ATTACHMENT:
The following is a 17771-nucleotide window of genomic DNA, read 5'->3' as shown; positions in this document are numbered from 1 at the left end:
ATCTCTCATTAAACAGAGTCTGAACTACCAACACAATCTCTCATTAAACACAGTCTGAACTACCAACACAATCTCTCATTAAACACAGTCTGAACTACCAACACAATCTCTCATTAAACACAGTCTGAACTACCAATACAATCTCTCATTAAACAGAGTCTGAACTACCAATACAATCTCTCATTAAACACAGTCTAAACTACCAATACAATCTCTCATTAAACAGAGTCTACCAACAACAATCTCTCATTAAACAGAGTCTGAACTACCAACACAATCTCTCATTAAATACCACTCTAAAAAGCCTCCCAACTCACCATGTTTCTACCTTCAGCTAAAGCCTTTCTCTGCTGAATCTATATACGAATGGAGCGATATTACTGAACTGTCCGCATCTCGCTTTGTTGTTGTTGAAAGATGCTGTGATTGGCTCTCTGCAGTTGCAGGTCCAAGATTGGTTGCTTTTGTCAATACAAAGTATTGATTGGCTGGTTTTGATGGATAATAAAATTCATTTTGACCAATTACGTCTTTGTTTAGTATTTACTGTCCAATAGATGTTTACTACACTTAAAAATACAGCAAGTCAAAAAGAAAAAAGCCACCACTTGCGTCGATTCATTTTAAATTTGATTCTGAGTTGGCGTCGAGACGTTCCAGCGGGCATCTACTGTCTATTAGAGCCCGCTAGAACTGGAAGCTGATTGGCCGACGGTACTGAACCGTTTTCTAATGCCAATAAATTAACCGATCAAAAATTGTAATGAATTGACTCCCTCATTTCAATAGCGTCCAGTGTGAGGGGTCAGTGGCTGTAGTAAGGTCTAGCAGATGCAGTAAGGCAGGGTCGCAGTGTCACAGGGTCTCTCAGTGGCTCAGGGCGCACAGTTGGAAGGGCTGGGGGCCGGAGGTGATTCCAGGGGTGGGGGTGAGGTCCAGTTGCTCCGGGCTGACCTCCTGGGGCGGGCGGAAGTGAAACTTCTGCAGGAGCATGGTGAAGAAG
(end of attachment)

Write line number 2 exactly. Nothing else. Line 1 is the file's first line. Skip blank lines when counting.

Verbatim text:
ATCTCTCATTAAACAGAGTCTGAACTACCAACACAATCTCTCATTAAACACAGTCTGAACTACCAACACAATCTCTCATTAAACACAGTCTGAACTACCAACACAATCTCTCATTAAACACAGTCTGAACTACCAATACAATCTCTCATTAAACAGAGTCTGAACTACCAATACAATCTCTCATTAAACACAGTCTAAACTACCAATACAATCTCTCATTAAACAGAGTCTACCAACAACAATCTCTCATTAAACAGAGTCTGAACTACCAACACAATCTCTCATTAAATACCACTCTAAAAAGCCTCCCAACTCACCATGTTTCTACCTTCAGCTAAAGCCTTTCTCTGCTGAATCTATATACGAATGGAGCGATATTACTGAACTGTCCGCATCTCGCTTTGTTGTTGTTGAAAGATGCTGTGATTGGCTCTCTGCAGTTGCAGGTCCAAGATTGGTTGCTTTTGTCAATACAAAGTATTGATTGGCTGGTTTTGATGGATAATAAAATTCATTTTGACCAATTACGTCTTTGTTTAGTATTTACTGTCCAATAGATGTTTACTACACTTAAAAATACAGCAAGTCAAAAAGAAAAAAGCCACCACTTGCGTCGATTCATTTTAAATTTGATTCTGAGTTGGCGTCGAGACGTTCCAGCGGGCATCTACTGTCTATTAGAGCCCGCTAGAACTGGAAGCTGATTGGCCGACGGTACTGAACCGTTTTCTAATGCCAATAAATTAACCGATCAAAAATTGTAATGAATTGACTCCCTCATTTCAATAGCGTCCAGTGTGAGGGGTCAGTGGCTGTAGTAAGGTCTAGCAGATGCAGTAAGGCAGGGTCGCAGTGTCACAGGGTCTCTCAGTGGCTCAGGGCGCACAGTTGGAAGGGCTGGGGGCCGGAGGTGATTCCAGGGGTGGGGGTGAGGTCCAGTTGCTCCGGGCTGACCTCCTGGGGCGGGCGGAAGTGAAACTTCTGCAGGAGCATGGTGAAGAAG